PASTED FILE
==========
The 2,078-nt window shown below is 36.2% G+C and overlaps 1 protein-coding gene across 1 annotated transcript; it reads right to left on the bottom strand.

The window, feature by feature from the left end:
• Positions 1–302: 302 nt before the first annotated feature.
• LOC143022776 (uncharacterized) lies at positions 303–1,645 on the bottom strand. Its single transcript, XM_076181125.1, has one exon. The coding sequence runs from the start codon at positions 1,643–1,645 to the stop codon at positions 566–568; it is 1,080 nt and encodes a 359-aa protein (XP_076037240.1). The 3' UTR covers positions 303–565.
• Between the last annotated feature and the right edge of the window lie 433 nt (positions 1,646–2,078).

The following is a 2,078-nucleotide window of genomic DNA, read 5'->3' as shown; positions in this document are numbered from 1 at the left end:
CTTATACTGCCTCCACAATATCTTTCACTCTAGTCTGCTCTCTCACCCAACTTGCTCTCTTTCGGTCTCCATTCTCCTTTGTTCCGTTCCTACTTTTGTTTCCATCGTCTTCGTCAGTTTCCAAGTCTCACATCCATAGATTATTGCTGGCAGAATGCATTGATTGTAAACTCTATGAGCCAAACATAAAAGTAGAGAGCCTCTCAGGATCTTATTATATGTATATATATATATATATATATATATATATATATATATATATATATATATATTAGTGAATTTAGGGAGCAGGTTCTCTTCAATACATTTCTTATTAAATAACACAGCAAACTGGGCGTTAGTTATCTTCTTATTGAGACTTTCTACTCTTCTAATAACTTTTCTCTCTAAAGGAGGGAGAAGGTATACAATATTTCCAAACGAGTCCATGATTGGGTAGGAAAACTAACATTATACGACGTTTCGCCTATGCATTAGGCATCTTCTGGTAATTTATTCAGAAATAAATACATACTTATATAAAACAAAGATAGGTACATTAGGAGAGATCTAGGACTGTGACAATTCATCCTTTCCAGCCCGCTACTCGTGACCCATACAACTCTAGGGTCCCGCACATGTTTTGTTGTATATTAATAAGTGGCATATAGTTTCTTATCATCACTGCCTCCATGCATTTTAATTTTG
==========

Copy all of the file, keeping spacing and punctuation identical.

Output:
The 2,078-nt window shown below is 36.2% G+C and overlaps 1 protein-coding gene across 1 annotated transcript; it reads right to left on the bottom strand.

The window, feature by feature from the left end:
• Positions 1–302: 302 nt before the first annotated feature.
• LOC143022776 (uncharacterized) lies at positions 303–1,645 on the bottom strand. Its single transcript, XM_076181125.1, has one exon. The coding sequence runs from the start codon at positions 1,643–1,645 to the stop codon at positions 566–568; it is 1,080 nt and encodes a 359-aa protein (XP_076037240.1). The 3' UTR covers positions 303–565.
• Between the last annotated feature and the right edge of the window lie 433 nt (positions 1,646–2,078).

The following is a 2,078-nucleotide window of genomic DNA, read 5'->3' as shown; positions in this document are numbered from 1 at the left end:
CTTATACTGCCTCCACAATATCTTTCACTCTAGTCTGCTCTCTCACCCAACTTGCTCTCTTTCGGTCTCCATTCTCCTTTGTTCCGTTCCTACTTTTGTTTCCATCGTCTTCGTCAGTTTCCAAGTCTCACATCCATAGATTATTGCTGGCAGAATGCATTGATTGTAAACTCTATGAGCCAAACATAAAAGTAGAGAGCCTCTCAGGATCTTATTATATGTATATATATATATATATATATATATATATATATATATATATATATATATATTAGTGAATTTAGGGAGCAGGTTCTCTTCAATACATTTCTTATTAAATAACACAGCAAACTGGGCGTTAGTTATCTTCTTATTGAGACTTTCTACTCTTCTAATAACTTTTCTCTCTAAAGGAGGGAGAAGGTATACAATATTTCCAAACGAGTCCATGATTGGGTAGGAAAACTAACATTATACGACGTTTCGCCTATGCATTAGGCATCTTCTGGTAATTTATTCAGAAATAAATACATACTTATATAAAACAAAGATAGGTACATTAGGAGAGATCTAGGACTGTGACAATTCATCCTTTCCAGCCCGCTACTCGTGACCCATACAACTCTAGGGTCCCGCACATGTTTTGTTGTATATTAATAAGTGGCATATAGTTTCTTATCATCACTGCCTCCATGCATTTTAATTTTG